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The O&O guide to Balsamic Vinegar

At O&O Deli we strive to work as closely with producers as we can, and this is certainly the case with the wonderful team at Giuseppe Giusti

What is balsamic vinegar and how is it made?

 Balsamic vinegar is a very dark, concentrated and intensely flavoured vinegar made wholly or partially from ‘grape must’. ‘Grape must’ is freshly crushed grape juice with all the skins, seeds and stems.

There a three distinct types of balsamic vinegar:

  • Aceto Balsamico Tradizionale di Modena DOP
  •  Aceto Balsamico Tradizionale di Reggio Emilia DOP
  • Aceto Balsamico di Modena IGP
The latter being introduced with a Protected Geographical Indication tag more recently, in 2009.
    Balsamic Vinegar de Modena

    Image: Map showing Modena and Reggio Emilia

    As you can see from the three types, they originate from two distinct areas of Italy…that of Modena and that of neighbouring Reggio Emilia.


    So what’s the difference between the different types of balsamic vinegar?

    Aceto Balsamico Tradizionale di Modena DOP and Aceto Balsamico Tradizionale di Reggio Emilia DOP are in a sense the true balsamic vinegars. Made from a reduction of pressed Trebbiano and Lambrusco grapes. The resulting thick syrup is then aged for a minimum of 12 years in a battery of several barrels of successively smaller sizes, the casks are made of different woods such as chestnut, cherry, oak, mulberry, ash and juniper. True balsamic vinegar is rich, glossy, deep brown in colour, and has a complex flavour that balances the natural sweet and sour elements of the cooked grape juice with hints of wood from the casks.


    traditional balsamic vinegar

    Image: Traditional 'battery' method of balsamic production. 

    Reggio Emilia designates the different ages of their balsamic vinegar (Aceto Balsamico Tradizionale di Reggio Emilia) by label colour. A red label means the vinegar has been aged for at least 12 years, a silver label that the vinegar has aged for at least 18 years, and a gold label designates that the vinegar has aged for 25 years or more.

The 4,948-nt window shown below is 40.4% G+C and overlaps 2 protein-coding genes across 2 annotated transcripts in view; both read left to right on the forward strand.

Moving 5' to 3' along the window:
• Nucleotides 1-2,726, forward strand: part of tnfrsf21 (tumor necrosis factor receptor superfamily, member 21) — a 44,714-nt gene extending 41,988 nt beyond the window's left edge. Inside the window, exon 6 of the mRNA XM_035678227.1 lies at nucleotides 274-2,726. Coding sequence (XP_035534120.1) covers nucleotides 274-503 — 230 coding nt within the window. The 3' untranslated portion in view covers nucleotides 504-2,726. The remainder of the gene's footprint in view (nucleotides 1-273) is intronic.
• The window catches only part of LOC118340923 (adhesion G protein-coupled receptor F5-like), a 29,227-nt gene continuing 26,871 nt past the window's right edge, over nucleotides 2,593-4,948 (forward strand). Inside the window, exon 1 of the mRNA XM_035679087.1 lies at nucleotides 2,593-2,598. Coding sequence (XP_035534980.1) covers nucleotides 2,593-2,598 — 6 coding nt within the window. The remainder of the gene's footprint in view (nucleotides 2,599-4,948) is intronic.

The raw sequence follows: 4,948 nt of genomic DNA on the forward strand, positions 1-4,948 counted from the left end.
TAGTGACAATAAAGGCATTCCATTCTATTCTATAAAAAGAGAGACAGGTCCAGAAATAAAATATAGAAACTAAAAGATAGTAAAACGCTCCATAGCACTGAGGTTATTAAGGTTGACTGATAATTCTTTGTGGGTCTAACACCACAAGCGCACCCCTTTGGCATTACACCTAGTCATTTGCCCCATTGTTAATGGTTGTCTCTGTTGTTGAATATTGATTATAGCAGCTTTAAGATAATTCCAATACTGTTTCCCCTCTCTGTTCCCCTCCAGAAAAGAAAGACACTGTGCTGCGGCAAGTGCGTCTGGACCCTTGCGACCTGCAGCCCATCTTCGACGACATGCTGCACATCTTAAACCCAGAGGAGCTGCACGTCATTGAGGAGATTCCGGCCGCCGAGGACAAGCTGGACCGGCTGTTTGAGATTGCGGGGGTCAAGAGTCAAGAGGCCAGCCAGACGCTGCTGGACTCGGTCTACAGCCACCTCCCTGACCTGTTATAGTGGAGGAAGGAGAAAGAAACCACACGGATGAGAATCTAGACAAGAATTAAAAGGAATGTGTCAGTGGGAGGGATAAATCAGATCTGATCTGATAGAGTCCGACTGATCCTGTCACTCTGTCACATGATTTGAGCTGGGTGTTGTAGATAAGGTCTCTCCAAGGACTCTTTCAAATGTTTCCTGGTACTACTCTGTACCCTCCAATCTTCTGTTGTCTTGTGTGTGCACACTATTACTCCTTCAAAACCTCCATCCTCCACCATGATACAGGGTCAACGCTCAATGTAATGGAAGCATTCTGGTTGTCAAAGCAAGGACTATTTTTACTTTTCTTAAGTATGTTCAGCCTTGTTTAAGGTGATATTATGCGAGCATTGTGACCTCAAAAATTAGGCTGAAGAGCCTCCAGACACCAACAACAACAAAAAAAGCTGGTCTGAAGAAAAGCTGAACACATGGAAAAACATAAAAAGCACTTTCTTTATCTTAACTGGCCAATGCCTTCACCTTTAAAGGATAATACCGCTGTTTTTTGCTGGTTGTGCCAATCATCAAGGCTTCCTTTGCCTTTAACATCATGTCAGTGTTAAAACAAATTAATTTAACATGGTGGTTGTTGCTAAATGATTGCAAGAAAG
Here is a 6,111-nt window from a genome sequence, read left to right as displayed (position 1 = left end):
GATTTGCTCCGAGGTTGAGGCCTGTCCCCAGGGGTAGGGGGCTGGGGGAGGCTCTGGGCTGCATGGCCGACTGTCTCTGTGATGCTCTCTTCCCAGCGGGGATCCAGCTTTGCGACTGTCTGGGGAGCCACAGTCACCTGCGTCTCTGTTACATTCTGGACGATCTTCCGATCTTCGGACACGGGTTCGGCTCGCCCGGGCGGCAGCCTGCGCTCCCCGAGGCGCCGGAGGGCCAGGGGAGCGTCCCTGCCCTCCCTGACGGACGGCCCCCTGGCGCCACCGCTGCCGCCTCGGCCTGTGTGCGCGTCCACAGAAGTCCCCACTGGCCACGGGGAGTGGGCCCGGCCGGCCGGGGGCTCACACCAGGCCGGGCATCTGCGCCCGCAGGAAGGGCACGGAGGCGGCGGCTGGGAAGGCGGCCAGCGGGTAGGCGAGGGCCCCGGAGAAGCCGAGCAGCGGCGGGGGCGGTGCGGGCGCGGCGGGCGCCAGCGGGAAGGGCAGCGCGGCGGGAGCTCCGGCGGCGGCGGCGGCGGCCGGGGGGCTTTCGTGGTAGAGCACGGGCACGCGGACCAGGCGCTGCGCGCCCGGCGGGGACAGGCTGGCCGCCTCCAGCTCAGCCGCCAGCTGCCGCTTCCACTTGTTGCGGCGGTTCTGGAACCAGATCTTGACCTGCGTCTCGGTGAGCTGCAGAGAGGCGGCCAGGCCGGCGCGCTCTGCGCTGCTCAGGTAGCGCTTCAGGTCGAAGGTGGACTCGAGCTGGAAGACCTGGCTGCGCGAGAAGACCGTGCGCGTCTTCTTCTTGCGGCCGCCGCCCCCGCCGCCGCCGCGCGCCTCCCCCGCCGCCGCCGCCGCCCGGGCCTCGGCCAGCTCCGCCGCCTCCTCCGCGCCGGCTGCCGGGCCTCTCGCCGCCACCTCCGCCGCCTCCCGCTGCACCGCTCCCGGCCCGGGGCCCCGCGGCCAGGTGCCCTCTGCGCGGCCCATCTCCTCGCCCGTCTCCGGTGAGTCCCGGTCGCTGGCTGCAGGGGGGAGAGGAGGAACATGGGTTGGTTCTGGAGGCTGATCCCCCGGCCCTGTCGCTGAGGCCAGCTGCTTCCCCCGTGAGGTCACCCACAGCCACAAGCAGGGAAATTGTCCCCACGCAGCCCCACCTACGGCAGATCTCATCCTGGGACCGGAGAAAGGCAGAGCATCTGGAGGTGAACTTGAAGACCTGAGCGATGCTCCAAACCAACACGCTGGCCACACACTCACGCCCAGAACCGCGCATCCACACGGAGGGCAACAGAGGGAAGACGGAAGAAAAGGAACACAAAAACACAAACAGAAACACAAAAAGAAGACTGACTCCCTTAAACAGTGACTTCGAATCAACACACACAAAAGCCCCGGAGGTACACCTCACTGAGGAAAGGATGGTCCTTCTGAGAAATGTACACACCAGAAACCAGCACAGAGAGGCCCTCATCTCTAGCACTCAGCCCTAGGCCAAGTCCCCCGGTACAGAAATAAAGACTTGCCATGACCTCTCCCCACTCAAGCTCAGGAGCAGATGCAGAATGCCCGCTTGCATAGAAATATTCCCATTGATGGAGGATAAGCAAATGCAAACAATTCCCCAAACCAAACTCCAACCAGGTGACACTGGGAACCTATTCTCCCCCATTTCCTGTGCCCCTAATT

Modena uses a different system to indicate the age of its balsamic vinegars (Aceto Balsamico Tradizionale di Modena). A white-coloured cap means the vinegar has aged for at least 12 years and a gold cap bearing the designation extravecchio (extra-old) shows the vinegar has aged for 25 years or more.


    giuseppe giusti balsamic

     Image: Quality testing at Giuseppe Giusti

    Aceto Balsamico di Modena IGP – These are produced with the same ageing process but with the addition of a red wine vinegar.


    Giuseppe Giusti Balsamic Vinegars

     Giuseppe Giusti with a history dating back to 1605 (over 400 years), is not only  the oldest balsamic vinegar producer, but it is the best. Acetaia Giusti is the proud guardian of the largest collection of historical barrels: in the Giusti attics there are 600 barrels from the 1700s and 1800s which are still producing Balsamic Vinegar. The older the barrel, the better the product will be, as the essences from the wood and the balsamic aromas that have matured together over the centuries are united.

    We have been fortunate to visit this historic producer recently, our visit helped us understand the history and culture of this wonderful product.


    Giuseppe Giusti visit
    Image: Visiting the headquarters of Giuseppe Giusti 


    Represented by 17th generation Giusti family Claudio, Francesca and Luciano who lead the company today, the history of the Giusti family is inextricably linked to the local area. Naturally over the centuries the Giusti vinegars have been recognised all over the world 

    Balsamic Vinegar when its produced with respect and tradition can be used in lots of both sweet and savoury dishes, we love to serve Giustis 3 Gold medal Balsamic Vinegar over Joe's vanilla Ice Cream.


    Image: One of the rooms at Giuseppe Giusti containing some of their oldest batterys 




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